FIGURE 1 serves to describe the theoretical calculations for a typical installation. A particular example would be for the Gulf of Mexico with the five oil wells 12, 14, 16, 18, 20 producing 30° API crude oil and located in about 3,000 feet of water. The production platform 40 would be located about 50 miles from the wells and also be in about 3,000 feet of water. With the reservoir pressures specified as 4,090 psia and holding the flowing platform pressure at 103 psig, the objective of the calculation is to determine the delivery flow rates of oil, water and gas. A simulation of such a setup indicates that the pressure drops from that of hydrostatic sea water, approximately 1333 psig at the sea water entrance point 24, to approximately 289 psig at the throat 30 of the aspirator 26. This reduced pressure enables each well to flow at about 2,875 barrels of oil per day, 1,232 barrels of water per day and 2.875 millions of standard cubic feet of gas per day. The pressure then increases to about 1,300 pounds per square inch gauge, due to an increase in cross sectional area of the pipeline at 32 which provides sufficient head to move the crude oil, water and gas across the 50 miles to the base of the production platform 40 where the pressure is approximately 731 psig. The pressure in the riser 38 then decreases to approximately 103 psig at the platform topside, due to frictional and hydrostatic losses. For this example, lift gas is introduced into the riser at 36, which includes a one way check valve, at rates sufficient to reduce the average specific gravity of the fluid above the gas inlet to about 30 lbs per cubic foot.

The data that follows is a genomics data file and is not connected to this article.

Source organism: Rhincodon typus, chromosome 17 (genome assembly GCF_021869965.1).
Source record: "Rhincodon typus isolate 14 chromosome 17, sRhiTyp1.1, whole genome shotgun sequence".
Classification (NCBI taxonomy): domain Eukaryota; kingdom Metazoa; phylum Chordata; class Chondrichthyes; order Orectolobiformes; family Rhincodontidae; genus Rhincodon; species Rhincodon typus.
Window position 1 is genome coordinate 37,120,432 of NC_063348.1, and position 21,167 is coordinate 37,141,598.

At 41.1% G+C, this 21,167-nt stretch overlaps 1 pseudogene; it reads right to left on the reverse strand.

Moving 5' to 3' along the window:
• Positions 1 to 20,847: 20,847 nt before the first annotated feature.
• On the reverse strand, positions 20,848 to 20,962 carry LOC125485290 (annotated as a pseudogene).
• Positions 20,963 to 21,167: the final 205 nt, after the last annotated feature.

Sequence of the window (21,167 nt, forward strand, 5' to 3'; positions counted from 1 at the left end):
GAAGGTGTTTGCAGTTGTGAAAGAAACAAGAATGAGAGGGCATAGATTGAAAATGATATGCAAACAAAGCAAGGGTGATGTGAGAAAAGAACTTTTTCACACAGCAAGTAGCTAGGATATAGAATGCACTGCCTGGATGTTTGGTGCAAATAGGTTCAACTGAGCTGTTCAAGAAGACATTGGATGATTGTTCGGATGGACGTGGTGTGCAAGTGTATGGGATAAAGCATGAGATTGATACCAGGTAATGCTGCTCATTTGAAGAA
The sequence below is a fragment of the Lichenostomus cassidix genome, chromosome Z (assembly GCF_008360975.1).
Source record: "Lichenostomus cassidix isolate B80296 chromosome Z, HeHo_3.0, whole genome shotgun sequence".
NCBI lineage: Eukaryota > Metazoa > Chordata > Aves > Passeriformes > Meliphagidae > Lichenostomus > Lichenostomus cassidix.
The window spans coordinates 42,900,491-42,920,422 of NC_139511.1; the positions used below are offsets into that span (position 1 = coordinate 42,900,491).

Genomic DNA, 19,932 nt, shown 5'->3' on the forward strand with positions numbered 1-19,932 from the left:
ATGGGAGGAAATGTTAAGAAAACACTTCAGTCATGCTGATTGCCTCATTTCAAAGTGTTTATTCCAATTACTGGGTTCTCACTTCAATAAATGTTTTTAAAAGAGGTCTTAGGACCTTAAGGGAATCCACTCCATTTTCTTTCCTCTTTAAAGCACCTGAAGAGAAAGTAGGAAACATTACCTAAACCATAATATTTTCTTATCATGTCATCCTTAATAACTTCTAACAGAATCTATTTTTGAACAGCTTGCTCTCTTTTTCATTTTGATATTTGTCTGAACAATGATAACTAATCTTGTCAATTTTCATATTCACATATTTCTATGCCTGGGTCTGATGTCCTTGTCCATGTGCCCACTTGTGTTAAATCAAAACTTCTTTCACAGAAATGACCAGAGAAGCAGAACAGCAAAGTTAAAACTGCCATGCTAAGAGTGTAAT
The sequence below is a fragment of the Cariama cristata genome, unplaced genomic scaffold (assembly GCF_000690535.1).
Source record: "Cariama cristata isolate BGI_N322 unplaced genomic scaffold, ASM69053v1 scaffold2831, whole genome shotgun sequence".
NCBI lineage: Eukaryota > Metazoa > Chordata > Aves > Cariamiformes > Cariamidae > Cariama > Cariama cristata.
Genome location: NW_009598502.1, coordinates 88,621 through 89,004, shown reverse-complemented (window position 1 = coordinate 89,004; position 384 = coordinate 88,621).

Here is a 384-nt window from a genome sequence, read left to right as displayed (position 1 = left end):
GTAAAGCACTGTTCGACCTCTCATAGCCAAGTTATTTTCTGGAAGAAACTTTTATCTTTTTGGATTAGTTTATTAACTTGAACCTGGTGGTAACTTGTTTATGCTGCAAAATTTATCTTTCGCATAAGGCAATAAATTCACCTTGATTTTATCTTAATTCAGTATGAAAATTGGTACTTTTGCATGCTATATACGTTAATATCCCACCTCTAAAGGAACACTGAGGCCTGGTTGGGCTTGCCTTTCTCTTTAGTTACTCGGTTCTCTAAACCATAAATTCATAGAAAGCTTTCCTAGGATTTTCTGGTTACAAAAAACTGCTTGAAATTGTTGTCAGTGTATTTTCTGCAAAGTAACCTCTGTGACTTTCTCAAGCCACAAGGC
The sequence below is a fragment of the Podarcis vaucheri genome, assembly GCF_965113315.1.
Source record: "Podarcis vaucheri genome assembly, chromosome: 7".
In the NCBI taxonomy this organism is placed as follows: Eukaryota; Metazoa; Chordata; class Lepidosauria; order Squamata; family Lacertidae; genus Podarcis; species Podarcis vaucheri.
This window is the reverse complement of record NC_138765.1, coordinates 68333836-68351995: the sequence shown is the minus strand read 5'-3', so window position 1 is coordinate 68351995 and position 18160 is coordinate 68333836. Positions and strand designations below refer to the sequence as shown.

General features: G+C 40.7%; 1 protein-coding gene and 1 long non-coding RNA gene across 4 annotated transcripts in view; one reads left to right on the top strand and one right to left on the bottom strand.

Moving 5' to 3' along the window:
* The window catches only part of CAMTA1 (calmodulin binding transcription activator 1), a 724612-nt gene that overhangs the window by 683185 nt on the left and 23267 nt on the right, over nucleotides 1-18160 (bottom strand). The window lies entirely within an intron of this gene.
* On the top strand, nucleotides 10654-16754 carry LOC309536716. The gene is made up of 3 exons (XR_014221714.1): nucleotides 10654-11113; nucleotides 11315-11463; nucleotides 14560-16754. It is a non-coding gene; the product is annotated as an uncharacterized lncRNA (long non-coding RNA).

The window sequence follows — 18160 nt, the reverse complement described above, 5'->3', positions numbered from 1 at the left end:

The limits for depth, distances, diameters etc. are all interrelated. The example shown is about the maximum distance for this technique. Engineering calculations would have to be performed for each specific application to size the inlet, throat and transportation pipeline components and set the lift gas rates. This system will only work within predominantly oil systems, namely, those with gas/oil ratios less than 800 standard cubic feet of gas per stock tank barrel of oil.
The present invention may be subject to many modifications and changes without departing from the spirit or essential characteristics thereof. The present embodiment should therefor be considered in all respects as illustrative and not restrictive of the scope of the invention.